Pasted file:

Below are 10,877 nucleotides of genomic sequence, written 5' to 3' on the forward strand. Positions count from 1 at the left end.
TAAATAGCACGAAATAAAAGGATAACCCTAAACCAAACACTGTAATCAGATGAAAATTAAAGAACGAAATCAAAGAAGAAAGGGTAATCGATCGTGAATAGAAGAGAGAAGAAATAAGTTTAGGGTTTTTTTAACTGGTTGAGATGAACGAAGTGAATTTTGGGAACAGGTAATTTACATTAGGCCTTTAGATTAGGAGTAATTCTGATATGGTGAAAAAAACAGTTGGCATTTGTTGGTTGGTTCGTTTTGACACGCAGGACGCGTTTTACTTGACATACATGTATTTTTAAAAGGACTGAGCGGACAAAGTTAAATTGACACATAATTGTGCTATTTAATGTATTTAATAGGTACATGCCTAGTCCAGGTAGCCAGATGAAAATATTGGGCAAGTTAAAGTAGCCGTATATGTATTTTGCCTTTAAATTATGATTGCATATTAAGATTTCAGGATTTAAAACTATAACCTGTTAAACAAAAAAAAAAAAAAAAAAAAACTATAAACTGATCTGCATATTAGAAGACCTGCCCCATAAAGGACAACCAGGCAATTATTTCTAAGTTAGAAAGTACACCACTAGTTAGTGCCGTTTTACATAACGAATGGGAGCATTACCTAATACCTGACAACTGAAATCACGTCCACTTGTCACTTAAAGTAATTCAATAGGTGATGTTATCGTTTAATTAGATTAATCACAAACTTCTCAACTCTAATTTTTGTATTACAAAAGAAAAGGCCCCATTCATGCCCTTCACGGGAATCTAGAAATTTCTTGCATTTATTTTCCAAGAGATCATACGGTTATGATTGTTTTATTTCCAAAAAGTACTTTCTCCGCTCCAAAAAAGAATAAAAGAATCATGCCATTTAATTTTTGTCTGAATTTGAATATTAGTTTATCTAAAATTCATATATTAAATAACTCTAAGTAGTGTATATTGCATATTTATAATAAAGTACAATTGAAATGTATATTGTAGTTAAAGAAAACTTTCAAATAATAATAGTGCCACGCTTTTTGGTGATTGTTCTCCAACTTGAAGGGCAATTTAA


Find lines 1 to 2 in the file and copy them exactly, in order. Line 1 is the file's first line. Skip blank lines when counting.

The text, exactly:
Below are 10,877 nucleotides of genomic sequence, written 5' to 3' on the forward strand. Positions count from 1 at the left end.
TAAATAGCACGAAATAAAAGGATAACCCTAAACCAAACACTGTAATCAGATGAAAATTAAAGAACGAAATCAAAGAAGAAAGGGTAATCGATCGTGAATAGAAGAGAGAAGAAATAAGTTTAGGGTTTTTTTAACTGGTTGAGATGAACGAAGTGAATTTTGGGAACAGGTAATTTACATTAGGCCTTTAGATTAGGAGTAATTCTGATATGGTGAAAAAAACAGTTGGCATTTGTTGGTTGGTTCGTTTTGACACGCAGGACGCGTTTTACTTGACATACATGTATTTTTAAAAGGACTGAGCGGACAAAGTTAAATTGACACATAATTGTGCTATTTAATGTATTTAATAGGTACATGCCTAGTCCAGGTAGCCAGATGAAAATATTGGGCAAGTTAAAGTAGCCGTATATGTATTTTGCCTTTAAATTATGATTGCATATTAAGATTTCAGGATTTAAAACTATAACCTGTTAAACAAAAAAAAAAAAAAAAAAAAACTATAAACTGATCTGCATATTAGAAGACCTGCCCCATAAAGGACAACCAGGCAATTATTTCTAAGTTAGAAAGTACACCACTAGTTAGTGCCGTTTTACATAACGAATGGGAGCATTACCTAATACCTGACAACTGAAATCACGTCCACTTGTCACTTAAAGTAATTCAATAGGTGATGTTATCGTTTAATTAGATTAATCACAAACTTCTCAACTCTAATTTTTGTATTACAAAAGAAAAGGCCCCATTCATGCCCTTCACGGGAATCTAGAAATTTCTTGCATTTATTTTCCAAGAGATCATACGGTTATGATTGTTTTATTTCCAAAAAGTACTTTCTCCGCTCCAAAAAAGAATAAAAGAATCATGCCATTTAATTTTTGTCTGAATTTGAATATTAGTTTATCTAAAATTCATATATTAAATAACTCTAAGTAGTGTATATTGCATATTTATAATAAAGTACAATTGAAATGTATATTGTAGTTAAAGAAAACTTTCAAATAATAATAGTGCCACGCTTTTTGGTGATTGTTCTCCAACTTGAAGGGCAATTTAA